It seems that Wall Street can take billions of taxpayer dollars on a phone call to Treasury and that Wall Street wrongdoers and their boards can get away unpunished and unsanctioned for their misdeeds (unlike scores of local community bank directors who are being sued by the FDIC simply because they sat on a bank board). However, community banks can’t even catch a break on a bank-funded deposit program, not a dime of which is paid for by taxpayer funds. The Transaction Account Guarantee (TAG) program gives community banks a sliver of equal footing with their government-supported, 100 percent guaranteed, too-big-to-fail megabank competitors. This inequity is a sorry state of affairs.
The Fitch rating agency analysis of the end of TAG put it this way:
End of Demand Deposit Protection May Affect Smaller Banks
The upcoming expiration of unlimited FDIC insurance for non-interest bearing demand deposit accounts (DDAs) could have a negative impact on deposit bases at both smaller and less creditworthy banks, according to Fitch Ratings. Large institutions that depositors still regard as too big to fail and financially strong regional banks are likely to be beneficiaries if the insurance program ends as scheduled. …
Any large movements of high-value account balances out of smaller and more financially vulnerable banks could drive a weakening of liquidity and a further erosion of depositor confidence at these institutions. This could drive more consolidation in the industry…
As you can read, hundreds, perhaps thousands, of community banks will be damaged by the end of TAG. With near-zero interest rates through 2015, new tax burdens, Basel III capital guidelines and new mortgage rules going online about the same time as TAG ends, community banks are going to be hammered from multiple directions, which means small-business lending and local financial support for smaller towns, cities and rural America grinds to a halt. And that helps whom? The business case for allowing that to happen is what? It reminds me of the old country song; “Wall Street [and the government] get the gold; Main Street gets the shaft.”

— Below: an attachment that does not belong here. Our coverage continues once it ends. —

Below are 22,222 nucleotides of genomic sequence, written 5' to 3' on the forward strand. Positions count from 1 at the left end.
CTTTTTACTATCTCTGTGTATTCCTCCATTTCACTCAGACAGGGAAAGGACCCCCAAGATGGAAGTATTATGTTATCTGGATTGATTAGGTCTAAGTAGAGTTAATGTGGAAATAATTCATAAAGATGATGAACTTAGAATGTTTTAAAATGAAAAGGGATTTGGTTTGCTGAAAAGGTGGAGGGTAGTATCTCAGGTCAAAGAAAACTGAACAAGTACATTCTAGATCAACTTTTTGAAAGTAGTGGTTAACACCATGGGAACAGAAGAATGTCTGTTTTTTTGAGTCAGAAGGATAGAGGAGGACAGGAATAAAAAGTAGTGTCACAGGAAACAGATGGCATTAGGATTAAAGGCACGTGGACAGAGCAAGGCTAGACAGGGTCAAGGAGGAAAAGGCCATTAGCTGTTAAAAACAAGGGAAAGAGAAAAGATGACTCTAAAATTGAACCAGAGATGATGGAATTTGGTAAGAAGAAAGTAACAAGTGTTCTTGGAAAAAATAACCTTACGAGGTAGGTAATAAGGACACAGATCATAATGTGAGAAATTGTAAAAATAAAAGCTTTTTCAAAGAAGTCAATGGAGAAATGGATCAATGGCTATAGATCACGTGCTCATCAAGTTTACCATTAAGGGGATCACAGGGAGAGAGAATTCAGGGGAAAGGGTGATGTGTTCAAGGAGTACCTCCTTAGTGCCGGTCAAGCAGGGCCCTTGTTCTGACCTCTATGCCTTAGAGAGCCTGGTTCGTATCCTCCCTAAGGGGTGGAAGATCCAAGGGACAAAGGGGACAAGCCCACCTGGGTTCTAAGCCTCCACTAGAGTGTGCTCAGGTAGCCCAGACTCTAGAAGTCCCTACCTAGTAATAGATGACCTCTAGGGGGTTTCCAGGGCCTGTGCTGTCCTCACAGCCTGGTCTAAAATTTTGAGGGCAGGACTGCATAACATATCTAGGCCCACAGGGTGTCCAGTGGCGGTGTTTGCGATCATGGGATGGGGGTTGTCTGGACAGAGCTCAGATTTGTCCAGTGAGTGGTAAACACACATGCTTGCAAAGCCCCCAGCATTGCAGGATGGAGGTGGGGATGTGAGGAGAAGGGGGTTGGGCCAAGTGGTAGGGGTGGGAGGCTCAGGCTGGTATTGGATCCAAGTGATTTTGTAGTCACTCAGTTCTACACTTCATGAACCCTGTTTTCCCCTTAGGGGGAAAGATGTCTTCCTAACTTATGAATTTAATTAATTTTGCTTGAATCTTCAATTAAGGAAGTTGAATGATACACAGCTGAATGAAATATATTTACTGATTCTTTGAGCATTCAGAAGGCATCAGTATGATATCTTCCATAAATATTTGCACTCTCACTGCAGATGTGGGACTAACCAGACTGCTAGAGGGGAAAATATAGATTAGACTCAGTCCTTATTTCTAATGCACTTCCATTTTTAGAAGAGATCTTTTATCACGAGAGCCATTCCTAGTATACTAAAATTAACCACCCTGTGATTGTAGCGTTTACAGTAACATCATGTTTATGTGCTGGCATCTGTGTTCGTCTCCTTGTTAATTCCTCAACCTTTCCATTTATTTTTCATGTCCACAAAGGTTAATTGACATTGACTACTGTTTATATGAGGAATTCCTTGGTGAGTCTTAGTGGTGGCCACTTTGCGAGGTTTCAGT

And the saddest thing of all is that I get calls from heads of regulatory agencies, the Treasury and the administration asking, “Why aren’t community banks lending more?” and “What can we do to help?” Really? How sad is that? There are times when I just want to say, “Are you kidding me? This is a joke, right?” But the sad reality is that it is not a joke, it is real. And that reality is crushing Main Street community banks, small businesses and the customers they serve across America.